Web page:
The head of Catholics in Sri Lanka on Tuesday rejected a government offer to use a bullet-proof vehicle after the Easter Sunday bombings on churches and hotels that left 253 dead.
“A bullet-proof vehicle was sent for my use, but I have rejected it. The security of the public is more important than my security,” Cardinal Malcolm Ranjith told reporters.
The cardinal played a key role in preventing a possible backlash against Muslims in the country, appealing for calm after the bombings mainly claimed the lives of Catholics at churches.
He went ahead to condemn those responsible for the bombings.
A cabinet minister on Tuesday said that the government had offered additional security to the leaders of the Catholic Church as they believe that they are under threat from Islamist militants.
“Our intelligence reports say that the leaders of the Catholic Church are under threat in view of the massacre in the mosque in New Zealand recently,” Minister Rajitha Senaratne said.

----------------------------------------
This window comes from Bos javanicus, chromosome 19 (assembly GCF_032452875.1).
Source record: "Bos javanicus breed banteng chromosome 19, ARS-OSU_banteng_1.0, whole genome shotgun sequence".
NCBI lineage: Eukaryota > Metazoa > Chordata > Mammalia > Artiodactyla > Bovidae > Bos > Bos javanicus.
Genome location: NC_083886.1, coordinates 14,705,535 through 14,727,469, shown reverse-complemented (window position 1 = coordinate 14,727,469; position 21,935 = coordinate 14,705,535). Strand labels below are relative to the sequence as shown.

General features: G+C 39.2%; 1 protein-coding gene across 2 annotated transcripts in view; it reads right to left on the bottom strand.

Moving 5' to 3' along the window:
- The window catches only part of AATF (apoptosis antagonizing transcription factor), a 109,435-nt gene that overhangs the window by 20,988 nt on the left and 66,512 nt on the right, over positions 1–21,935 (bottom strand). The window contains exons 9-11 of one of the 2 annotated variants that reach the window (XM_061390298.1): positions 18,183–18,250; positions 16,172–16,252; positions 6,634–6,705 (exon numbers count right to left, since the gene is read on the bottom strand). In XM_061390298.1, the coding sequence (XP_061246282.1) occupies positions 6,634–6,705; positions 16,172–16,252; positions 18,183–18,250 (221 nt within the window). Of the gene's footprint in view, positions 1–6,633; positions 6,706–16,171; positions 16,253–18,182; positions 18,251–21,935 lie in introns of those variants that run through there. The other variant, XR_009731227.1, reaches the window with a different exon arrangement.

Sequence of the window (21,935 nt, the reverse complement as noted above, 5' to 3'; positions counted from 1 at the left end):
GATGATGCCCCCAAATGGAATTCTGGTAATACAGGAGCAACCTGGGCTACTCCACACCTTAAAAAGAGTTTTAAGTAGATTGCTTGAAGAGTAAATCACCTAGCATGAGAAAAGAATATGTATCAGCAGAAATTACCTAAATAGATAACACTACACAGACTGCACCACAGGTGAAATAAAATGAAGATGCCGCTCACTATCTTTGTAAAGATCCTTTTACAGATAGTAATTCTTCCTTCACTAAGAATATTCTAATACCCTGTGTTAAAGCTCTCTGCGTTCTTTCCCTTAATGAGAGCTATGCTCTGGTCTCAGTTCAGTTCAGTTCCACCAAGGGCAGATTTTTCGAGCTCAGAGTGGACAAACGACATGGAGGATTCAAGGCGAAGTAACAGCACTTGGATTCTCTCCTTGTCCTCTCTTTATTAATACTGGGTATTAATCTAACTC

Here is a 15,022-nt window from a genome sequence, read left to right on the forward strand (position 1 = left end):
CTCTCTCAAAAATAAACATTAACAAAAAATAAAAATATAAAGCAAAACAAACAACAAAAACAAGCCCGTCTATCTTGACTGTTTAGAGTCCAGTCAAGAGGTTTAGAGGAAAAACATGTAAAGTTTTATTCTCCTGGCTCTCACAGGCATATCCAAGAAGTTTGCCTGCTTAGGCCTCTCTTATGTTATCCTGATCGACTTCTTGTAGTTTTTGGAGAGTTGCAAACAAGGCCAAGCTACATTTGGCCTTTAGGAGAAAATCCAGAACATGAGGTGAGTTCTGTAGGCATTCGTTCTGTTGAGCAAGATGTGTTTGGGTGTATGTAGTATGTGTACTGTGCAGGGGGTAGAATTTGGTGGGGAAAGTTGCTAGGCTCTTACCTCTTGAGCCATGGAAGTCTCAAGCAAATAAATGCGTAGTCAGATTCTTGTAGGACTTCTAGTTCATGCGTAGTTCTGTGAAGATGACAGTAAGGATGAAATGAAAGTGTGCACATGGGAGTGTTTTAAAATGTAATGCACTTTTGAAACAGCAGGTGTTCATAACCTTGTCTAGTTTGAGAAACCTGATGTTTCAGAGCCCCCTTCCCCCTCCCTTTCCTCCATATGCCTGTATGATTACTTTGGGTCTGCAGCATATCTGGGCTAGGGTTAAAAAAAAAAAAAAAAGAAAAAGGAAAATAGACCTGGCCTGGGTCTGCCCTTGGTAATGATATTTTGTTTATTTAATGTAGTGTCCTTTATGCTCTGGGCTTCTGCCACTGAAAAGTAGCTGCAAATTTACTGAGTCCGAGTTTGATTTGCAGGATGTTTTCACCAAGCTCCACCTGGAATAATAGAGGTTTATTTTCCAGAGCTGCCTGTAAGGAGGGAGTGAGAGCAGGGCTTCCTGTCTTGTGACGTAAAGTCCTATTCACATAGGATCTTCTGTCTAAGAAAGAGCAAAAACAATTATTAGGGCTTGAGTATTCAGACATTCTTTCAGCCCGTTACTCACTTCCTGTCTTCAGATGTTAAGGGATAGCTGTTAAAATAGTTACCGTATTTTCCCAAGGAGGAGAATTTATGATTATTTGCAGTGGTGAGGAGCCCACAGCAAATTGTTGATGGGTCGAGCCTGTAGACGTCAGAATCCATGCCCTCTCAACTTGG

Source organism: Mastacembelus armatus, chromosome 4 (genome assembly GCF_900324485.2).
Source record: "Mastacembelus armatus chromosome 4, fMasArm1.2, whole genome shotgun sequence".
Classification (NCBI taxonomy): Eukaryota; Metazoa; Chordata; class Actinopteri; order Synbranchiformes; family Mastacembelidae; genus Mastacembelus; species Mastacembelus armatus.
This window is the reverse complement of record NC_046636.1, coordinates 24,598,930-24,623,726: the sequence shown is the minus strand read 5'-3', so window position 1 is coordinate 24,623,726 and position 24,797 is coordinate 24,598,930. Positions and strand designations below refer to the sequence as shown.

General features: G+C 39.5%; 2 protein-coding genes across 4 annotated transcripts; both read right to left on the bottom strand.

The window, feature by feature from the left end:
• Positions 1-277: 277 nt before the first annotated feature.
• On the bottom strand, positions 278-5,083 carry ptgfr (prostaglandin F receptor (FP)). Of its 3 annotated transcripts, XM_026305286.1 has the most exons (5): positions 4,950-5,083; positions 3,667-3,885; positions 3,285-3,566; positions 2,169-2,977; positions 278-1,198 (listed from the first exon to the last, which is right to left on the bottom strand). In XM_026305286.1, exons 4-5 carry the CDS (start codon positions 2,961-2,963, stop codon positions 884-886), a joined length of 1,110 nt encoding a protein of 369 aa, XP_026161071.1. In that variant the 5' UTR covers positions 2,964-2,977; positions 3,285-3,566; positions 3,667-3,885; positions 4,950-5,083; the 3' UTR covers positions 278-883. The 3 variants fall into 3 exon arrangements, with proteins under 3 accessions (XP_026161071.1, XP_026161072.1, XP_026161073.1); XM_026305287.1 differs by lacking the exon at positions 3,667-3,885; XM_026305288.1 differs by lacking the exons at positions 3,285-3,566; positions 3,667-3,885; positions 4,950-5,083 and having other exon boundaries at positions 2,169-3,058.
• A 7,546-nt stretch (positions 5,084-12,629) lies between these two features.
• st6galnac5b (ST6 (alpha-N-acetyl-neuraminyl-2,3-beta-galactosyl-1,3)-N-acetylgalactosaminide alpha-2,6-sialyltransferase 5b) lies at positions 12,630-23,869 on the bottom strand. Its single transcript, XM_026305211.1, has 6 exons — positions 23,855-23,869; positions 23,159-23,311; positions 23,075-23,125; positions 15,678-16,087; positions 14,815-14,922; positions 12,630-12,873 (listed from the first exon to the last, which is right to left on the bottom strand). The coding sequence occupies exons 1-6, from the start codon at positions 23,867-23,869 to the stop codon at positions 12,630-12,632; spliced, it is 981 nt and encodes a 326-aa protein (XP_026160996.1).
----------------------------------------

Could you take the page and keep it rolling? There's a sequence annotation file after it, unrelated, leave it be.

Colombo claims the bombings were intended as retaliation for March’s attack against Muslims in two mosques in the New Zealand city of Christchurch.
He said it was the government’s duty to offer security even if it was rejected.
Security around places of religious worship has been stepped up as part of increased security measures after the multiple bombings.
Armed forces backed by police continued search operations in various parts of the country, leading to more arrests and more detentions, including vehicles that were used to transport explosives.